Woman acquitted of historical sex offence against teen stepson

In Ottawa's Superior Court, an Ontario woman was acquitted earlier this month of a historical charge of gross indecency involving her former stepson, dating back to the 1980s. (Matthew Kupfer/CBC - image credit)
In Ottawa's Superior Court, an Ontario woman was acquitted earlier this month of a historical charge of gross indecency involving her former stepson, dating back to the 1980s. (Matthew Kupfer/CBC - image credit)

WARNING: This story contains details of child sexual abuse.

An Ontario woman has been acquitted of a sex crime against her teen stepson in Ottawa 40 years ago because the judge couldn't be sure that Canadians in the 1980s would have found it criminally immoral.

It's a rare case because a woman stands accused, leaving the judge in a tough spot with little case law to lean on, according to a law professor who specializes in sexual offences.

Still, Janine Benedet said it would have been helpful for the judge "to recognize just how harmful this was for the complainant, and that there's a risk that we downplay the sexual exploitation of teenage boys by women."

The acquitted woman, now in her late 60s, was charged by Ottawa police in 2021 with committing gross indecency on her stepson between 1979 and 1983, starting when he was 13 and ending when he was 17.

At that time she was in her mid- to late 20s and was married to the boy's father.

Decades later, the alleged victim decided to go to police because his own son had entered his teenage years and it made him think about what had happened, Superior Court Justice Heather Williams wrote in her decision earlier this month.

Neither the woman nor her former stepson can be identified due to a court-ordered publication ban protecting his identity.

'He would be on the ground, frozen'

The alleged victim, now in his late 50s, testified his then stepmother started flirting with him, rubbing his shoulders and putting her hand on his crotch when he was 13, Williams wrote, recounting his testimony.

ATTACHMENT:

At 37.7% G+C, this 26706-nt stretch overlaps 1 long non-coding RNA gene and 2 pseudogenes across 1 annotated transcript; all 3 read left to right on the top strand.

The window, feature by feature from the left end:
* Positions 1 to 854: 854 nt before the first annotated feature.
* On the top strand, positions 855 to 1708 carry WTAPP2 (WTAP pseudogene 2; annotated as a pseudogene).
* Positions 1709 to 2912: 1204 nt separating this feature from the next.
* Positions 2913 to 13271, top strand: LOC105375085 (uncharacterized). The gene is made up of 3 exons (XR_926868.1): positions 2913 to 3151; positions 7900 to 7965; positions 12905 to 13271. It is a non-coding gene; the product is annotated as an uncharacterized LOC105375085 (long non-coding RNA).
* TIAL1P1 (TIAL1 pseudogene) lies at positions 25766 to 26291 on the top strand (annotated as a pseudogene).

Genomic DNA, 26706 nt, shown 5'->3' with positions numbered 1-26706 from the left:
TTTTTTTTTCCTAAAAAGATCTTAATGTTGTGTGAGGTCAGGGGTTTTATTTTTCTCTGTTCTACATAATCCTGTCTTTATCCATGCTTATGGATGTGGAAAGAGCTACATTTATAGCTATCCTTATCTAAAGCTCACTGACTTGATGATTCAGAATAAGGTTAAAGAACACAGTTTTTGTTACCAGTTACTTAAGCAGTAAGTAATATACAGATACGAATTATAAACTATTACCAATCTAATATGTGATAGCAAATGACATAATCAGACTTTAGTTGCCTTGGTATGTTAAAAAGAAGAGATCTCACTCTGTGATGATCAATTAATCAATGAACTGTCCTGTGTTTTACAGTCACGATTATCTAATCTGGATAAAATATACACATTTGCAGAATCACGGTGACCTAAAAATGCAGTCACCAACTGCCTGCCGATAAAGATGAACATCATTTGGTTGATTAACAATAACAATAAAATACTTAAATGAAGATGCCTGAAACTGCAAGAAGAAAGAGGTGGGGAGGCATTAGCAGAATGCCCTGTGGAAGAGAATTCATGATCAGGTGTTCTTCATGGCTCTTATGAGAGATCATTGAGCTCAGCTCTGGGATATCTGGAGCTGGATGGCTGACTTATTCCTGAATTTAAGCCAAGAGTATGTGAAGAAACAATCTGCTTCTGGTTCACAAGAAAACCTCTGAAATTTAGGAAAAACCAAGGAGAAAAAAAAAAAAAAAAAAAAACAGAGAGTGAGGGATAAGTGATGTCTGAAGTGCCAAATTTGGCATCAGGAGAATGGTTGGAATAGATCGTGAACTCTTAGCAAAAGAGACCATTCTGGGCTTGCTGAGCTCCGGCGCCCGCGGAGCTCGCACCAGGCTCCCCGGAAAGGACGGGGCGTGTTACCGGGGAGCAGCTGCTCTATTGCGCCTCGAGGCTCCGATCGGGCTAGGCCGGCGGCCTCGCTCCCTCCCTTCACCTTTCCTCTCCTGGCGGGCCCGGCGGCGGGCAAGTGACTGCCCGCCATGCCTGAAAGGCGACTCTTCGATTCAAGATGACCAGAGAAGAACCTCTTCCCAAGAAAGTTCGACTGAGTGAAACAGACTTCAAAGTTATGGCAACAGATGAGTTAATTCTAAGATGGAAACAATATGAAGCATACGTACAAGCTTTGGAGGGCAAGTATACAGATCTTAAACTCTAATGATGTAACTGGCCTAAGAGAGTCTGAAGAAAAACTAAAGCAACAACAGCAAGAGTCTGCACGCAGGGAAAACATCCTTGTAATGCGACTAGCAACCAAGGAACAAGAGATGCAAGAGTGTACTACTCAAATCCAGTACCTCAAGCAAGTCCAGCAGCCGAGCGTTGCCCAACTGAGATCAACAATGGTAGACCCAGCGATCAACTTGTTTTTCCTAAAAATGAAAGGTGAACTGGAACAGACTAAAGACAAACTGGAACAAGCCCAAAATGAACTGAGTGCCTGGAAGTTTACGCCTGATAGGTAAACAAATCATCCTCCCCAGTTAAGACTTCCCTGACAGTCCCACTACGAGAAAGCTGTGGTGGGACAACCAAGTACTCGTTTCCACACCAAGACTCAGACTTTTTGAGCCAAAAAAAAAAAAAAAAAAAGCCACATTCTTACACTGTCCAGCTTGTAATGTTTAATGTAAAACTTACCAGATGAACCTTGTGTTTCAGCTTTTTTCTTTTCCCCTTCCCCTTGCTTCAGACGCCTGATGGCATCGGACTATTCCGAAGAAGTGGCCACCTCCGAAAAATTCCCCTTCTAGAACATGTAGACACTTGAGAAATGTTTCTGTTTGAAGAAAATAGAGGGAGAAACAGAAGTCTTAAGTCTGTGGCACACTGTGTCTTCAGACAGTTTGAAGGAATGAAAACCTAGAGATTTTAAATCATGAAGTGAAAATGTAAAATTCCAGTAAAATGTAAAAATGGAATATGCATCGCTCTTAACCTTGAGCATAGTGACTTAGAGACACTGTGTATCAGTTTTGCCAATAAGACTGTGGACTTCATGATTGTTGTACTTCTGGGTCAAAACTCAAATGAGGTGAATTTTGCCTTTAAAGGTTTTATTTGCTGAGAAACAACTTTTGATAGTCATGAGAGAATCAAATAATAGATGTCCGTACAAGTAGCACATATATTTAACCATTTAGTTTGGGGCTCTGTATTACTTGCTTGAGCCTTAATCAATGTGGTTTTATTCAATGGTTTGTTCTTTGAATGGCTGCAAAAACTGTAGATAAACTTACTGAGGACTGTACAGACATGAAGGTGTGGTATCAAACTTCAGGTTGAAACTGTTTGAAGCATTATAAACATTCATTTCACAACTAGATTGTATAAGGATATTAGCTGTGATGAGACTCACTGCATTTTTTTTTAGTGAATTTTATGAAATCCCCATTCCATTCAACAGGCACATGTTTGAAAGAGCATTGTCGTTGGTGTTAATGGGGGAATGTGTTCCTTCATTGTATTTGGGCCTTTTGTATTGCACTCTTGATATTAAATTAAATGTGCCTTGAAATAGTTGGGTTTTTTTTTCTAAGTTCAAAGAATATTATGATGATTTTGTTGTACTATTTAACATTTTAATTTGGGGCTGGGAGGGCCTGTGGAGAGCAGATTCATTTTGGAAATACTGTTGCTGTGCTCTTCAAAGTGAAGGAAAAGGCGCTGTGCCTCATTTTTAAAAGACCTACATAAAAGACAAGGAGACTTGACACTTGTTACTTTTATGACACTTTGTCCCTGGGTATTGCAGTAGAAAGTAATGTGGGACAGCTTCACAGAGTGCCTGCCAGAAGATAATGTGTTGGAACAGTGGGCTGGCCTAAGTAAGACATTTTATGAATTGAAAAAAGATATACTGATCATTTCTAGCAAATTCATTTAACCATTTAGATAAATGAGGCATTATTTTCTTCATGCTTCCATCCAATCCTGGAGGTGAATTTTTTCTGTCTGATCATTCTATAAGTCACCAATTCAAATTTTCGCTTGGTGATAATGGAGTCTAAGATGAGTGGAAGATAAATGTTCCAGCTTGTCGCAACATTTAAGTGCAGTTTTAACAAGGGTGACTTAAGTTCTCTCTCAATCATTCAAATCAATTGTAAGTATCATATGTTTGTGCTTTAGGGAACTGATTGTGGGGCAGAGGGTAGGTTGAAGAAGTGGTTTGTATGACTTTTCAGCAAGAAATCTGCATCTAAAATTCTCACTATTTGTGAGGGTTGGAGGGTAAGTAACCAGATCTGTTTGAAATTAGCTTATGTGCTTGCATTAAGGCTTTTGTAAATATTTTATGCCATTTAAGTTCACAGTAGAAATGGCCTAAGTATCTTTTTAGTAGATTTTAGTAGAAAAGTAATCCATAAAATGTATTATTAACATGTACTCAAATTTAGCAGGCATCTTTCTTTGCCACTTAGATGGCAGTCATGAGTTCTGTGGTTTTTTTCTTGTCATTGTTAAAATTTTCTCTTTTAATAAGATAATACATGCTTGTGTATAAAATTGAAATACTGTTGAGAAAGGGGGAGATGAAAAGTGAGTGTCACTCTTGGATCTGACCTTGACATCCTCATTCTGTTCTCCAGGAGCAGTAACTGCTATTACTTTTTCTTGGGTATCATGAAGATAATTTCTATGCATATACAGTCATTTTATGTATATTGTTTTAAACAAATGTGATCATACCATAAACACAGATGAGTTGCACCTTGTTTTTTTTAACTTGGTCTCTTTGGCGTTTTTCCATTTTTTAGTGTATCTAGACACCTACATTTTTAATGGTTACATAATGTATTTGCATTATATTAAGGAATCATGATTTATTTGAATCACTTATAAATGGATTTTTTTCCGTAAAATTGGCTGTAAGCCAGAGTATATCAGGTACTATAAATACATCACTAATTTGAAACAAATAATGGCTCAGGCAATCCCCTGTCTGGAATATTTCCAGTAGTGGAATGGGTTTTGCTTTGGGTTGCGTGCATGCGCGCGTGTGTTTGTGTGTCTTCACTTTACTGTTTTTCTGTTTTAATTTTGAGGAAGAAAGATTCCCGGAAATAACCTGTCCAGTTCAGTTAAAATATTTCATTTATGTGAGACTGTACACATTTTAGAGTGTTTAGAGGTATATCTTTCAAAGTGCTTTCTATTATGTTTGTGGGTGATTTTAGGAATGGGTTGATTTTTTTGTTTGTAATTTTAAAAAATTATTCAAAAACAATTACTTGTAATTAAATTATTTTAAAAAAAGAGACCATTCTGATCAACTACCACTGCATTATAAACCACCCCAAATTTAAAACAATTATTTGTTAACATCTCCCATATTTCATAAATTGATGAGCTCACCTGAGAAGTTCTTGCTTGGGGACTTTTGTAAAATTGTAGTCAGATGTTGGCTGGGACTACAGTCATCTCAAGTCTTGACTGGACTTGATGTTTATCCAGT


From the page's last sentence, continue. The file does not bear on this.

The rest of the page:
It escalated to intercourse one night after his father went to bed. He said he froze and did nothing when she touched him over his pants, and that they ended up on the floor. He said he felt "scared, awkward, curious and aroused," then "awkward and dirty" afterward, the decision reads.

Sex continued at least once a month.

"His father would go to sleep, he and [his stepmother] would be drinking wine and feeling good, [she] would make advances, he would be on the ground, frozen, afraid his father would wake up," Williams wrote.

It ended after the woman and the boy's father separated sometime after he turned 18.

Due to inconsistencies in his testimony about when some of the abuse occurred — inconsistences Williams wrote were "very human" after the passage of 40 years — the judge had reasonable doubt that sexual contact happened before he was 17½.

She found that it did occur afterward.

A crime against public morality?

To determine whether it met the threshold of a crime, the judge had to decide whether Canadians back in the 1980s would have found it egregious.

"Would Canadian society at the time have considered this scenario to be exploitive? Would [the accused's] conduct have been considered immoral at the time? If so, would it have been considered to be so immoral as to be criminal?" Williams asked in her decision.

To make that determination, she would have needed to hear expert evidence on sexual customs, conventions and standards of public decency in the 1980s, she wrote.

Because no such evidence was brought by the Crown at trial, Williams was "unable to find" that the ex-stepmother's actions were a very marked departure from what would be expected of the average Canadian 40 years ago, she wrote.

'Tremendous' attention on child abuse in early '80s

Benedet, a law professor at the University of British Columbia, said there are historic gross indecency convictions in which expert evidence on sexual customs and conventions was not required by the courts.

In the early 1980s, when the alleged abuse in this case was happening, there was a "tremendous" amount of public attention on child sexual abuse and the need to start taking sexual offences against children more seriously, Benedet said.

A committee was working on a report for the federal government about sexual offences against children, and books were starting to be published on incest, family abuse and the harmful impact they have, she said.

However, little of that attention focused on teenage victims, or on cases involving female perpetrators and male victims, Benedet added.

"There are just too many cases ... where we sometimes think that the teenage boy got lucky or that this was some kind of sexual initiation, and we don't view it as being really harmful. And I wish that whatever the outcome was on this particular set of facts, that that problem had been recognized and acknowledged," Benedet said.

"The complainant in this case said, I had arousal ... and that often makes the harms worse in the sense that there's a tremendous amount of guilt and shame that then carries with the victim, when the adult never should have put that young person, her stepson, in that position in the first place.

"And so it's important that we recognize that, and we dispel those kinds of stereotypes and misconceptions."

The acquitted woman's Legal Aid lawyer did not respond to a request for comment.

CBC was unable to reach the victim.